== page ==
The Grand Ole Opry started as the WSM Barn Dance in the new fifth-floor radio station studio of the National Life & Accident Insurance Company in downtown Nashville, Tennessee on November 28, 1925. On October 18, 1925, management began a program featuring "Dr. Humphrey Bate and his string quartet of
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Publish Date: Oct 17, 2015
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The Grand Ole Opry started as the WSM Barn Dance in the new fifth-floor radio station studio of the National Life & Accident Insurance Company in downtown Nashville, Tennessee on November 28, 1925. On October 18, 1925, management began a program featuring "Dr. Humphrey Bate and his string quartet of old-time musicians." On November 2, WSM hired long-time announcer and program director George D. "Judge" Hay, an enterprising pioneer from the National Barn Dance program at WLS Radio in Chicago, who was also named the most popular radio announcer in America as a result of his radio work with both WLS in Chicago and WMC in Memphis. Hay launched the WSM Barn Dance with 77-year-old fiddler Uncle Jimmy Thompson on November 28, 1925, which is celebrated as the birth date of the Grand Ole Opry.
Some of the bands regularly featured on the show during its early days included the Possum Hunters (with Dr. Humphrey Bate), the Fruit Jar Drinkers, the Crook Brothers, the Binkley Brothers' Dixie Clodhoppers, Uncle Dave Macon, Sid Harkreader, Deford Bailey, Fiddlin' Arthur Smith, and the Gully Jumpers.
However, Judge Hay liked the Fruit Jar Drinkers and asked them to appear last on each show because he wanted to always close each segment with "red hot fiddle playing". They were the second band accepted on the "Barn Dance", with the Crook Brothers being the first. And when the Opry began having square dancers on the show, the Fruit Jar Drinkers always played for them.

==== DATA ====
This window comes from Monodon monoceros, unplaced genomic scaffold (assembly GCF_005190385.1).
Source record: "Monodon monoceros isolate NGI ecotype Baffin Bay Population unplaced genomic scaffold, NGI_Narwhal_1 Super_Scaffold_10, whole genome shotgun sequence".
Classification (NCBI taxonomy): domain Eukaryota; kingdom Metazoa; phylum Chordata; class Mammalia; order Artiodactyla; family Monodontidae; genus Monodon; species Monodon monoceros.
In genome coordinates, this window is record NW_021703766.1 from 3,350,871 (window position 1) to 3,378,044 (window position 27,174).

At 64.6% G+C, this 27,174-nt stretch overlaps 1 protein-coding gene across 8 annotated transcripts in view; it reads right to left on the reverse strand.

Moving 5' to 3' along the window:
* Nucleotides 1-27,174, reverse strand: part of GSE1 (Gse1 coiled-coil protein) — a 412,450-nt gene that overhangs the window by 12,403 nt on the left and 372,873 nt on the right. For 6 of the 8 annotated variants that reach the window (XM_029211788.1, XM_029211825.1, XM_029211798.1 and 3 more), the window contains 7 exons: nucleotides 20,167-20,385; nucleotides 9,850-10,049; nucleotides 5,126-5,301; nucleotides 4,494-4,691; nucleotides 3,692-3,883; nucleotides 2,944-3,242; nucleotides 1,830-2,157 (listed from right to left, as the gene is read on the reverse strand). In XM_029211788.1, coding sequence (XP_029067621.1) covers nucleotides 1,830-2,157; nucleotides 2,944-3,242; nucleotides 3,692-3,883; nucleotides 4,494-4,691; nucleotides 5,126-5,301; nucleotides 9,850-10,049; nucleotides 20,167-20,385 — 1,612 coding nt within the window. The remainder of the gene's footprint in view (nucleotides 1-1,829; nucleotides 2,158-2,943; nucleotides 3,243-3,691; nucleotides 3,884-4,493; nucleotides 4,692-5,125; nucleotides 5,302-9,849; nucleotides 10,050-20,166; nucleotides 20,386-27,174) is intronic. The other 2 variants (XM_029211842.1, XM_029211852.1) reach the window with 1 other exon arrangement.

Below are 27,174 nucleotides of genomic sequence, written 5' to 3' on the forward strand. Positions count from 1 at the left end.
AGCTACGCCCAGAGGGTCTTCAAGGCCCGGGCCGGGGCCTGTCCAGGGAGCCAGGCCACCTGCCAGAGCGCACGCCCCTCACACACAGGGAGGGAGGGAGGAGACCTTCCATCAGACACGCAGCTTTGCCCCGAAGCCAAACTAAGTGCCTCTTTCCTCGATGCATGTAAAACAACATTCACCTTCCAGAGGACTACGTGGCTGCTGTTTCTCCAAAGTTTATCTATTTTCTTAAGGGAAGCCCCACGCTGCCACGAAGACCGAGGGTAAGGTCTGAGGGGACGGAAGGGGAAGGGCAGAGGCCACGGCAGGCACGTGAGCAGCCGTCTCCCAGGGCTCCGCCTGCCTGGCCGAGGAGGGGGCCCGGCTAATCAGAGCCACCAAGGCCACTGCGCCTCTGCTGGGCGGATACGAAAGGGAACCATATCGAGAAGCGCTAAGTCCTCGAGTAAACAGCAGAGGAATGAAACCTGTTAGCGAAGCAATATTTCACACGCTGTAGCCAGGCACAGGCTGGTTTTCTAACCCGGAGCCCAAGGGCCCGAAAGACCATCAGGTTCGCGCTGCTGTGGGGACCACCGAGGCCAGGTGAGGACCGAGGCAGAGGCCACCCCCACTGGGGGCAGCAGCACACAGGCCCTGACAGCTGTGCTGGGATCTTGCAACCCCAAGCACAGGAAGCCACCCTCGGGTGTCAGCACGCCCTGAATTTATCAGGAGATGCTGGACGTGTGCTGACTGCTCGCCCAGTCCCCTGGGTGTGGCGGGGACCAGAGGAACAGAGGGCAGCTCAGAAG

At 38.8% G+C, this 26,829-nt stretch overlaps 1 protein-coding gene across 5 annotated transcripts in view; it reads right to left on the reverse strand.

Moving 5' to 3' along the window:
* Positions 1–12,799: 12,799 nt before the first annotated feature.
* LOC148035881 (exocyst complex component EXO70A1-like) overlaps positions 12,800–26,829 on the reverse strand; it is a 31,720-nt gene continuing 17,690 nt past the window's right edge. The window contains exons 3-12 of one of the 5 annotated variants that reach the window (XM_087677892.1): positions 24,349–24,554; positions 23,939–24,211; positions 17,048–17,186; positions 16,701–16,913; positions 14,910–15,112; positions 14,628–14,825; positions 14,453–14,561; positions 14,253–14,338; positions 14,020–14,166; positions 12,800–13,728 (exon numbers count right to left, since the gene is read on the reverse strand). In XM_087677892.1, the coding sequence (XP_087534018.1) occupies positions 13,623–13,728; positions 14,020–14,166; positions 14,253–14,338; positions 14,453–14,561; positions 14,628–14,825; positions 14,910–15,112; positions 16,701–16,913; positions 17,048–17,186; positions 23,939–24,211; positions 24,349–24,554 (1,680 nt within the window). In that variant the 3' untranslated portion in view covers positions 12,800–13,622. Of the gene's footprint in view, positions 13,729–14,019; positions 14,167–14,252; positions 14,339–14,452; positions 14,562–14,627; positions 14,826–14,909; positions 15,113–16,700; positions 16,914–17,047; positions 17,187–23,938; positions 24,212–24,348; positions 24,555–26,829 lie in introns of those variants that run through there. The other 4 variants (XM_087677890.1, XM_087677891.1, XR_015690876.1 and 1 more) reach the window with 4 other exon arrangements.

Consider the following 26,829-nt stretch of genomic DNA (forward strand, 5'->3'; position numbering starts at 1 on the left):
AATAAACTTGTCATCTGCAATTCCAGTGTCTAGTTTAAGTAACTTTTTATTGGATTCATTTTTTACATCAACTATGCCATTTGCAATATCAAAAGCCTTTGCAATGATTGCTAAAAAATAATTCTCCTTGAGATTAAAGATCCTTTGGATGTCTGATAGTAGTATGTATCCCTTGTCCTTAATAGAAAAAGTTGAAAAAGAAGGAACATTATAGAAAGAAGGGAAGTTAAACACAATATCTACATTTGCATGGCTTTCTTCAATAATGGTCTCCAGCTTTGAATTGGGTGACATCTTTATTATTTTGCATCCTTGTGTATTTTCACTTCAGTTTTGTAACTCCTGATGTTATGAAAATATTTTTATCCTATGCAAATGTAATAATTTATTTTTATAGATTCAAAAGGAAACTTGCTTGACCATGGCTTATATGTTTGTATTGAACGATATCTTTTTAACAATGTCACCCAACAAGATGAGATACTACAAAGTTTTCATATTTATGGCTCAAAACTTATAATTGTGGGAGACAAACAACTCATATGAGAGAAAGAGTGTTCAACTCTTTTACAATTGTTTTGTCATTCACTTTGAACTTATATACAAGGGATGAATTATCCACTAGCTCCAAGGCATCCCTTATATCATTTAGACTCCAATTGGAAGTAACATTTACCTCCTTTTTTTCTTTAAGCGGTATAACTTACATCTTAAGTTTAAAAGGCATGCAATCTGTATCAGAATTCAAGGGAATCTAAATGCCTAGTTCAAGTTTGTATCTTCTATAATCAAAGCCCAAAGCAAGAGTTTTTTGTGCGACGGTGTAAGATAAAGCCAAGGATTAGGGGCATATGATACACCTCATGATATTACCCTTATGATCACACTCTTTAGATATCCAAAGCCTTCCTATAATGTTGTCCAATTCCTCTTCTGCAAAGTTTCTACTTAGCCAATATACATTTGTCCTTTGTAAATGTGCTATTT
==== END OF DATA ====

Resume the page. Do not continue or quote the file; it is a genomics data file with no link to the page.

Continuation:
In 1926, Uncle Dave Macon, a Tennessee banjo player who had recorded several songs and toured the vaudeville circuit, became its first real star. The name Grand Ole Opry came about on December 10, 1927. The Barn Dance followed NBC Radio Network's Music Appreciation Hour, which consisted of classical music and selections from the Grand Opera genre. Their final piece that night featured a musical interpretation of an onrushing railroad locomotive. In response to this Judge Hay quipped, "Friends, the program which just came to a close was devoted to the classics. Doctor Damrosch told us that there is no place in the classics for realism. However, from here on out for the next three hours, we will present nothing but realism. It will be down to earth for the 'earthy'." He then introduced the man he dubbed the Harmonica Wizard - DeFord Bailey who played his classic train song "The Pan American Blues". After Bailey's performance Hay commented, "For the past hour, we have been listening to music taken largely from Grand Opera. From now on we will present the 'Grand Ole Opry'".
As audiences to the live show increased, National Life & Accident Insurance's radio venue became too small to accommodate the hordes of fans. They built a larger studio, but it was still not large enough. After several months of no audiences, National Life decided to allow the Opry to move outside its home offices. The Opry moved, in October, 1934, into then-suburban Hillsboro Theatre (now the Belcourt), and then on June 13, 1936, to the Dixie Tabernacle in East Nashville. The Opry then moved to the War Memorial Auditorium, a downtown venue adjacent to the State Capitol. A 25-cent admission was charged in an effort to curb the large crowds, but to no avail. On June 5, 1943, the Opry moved to the Ryman Auditorium. It was used for Grand Ole Opry broadcasts from 1943 until 1974.
Top-charting country music acts performed there during the Ryman years, including Roy Acuff, called the King of Country Music, Red Foley, Hank Williams, Webb Pierce, Faron Young, Martha Carson, Lefty Frizzell, and many, many others.
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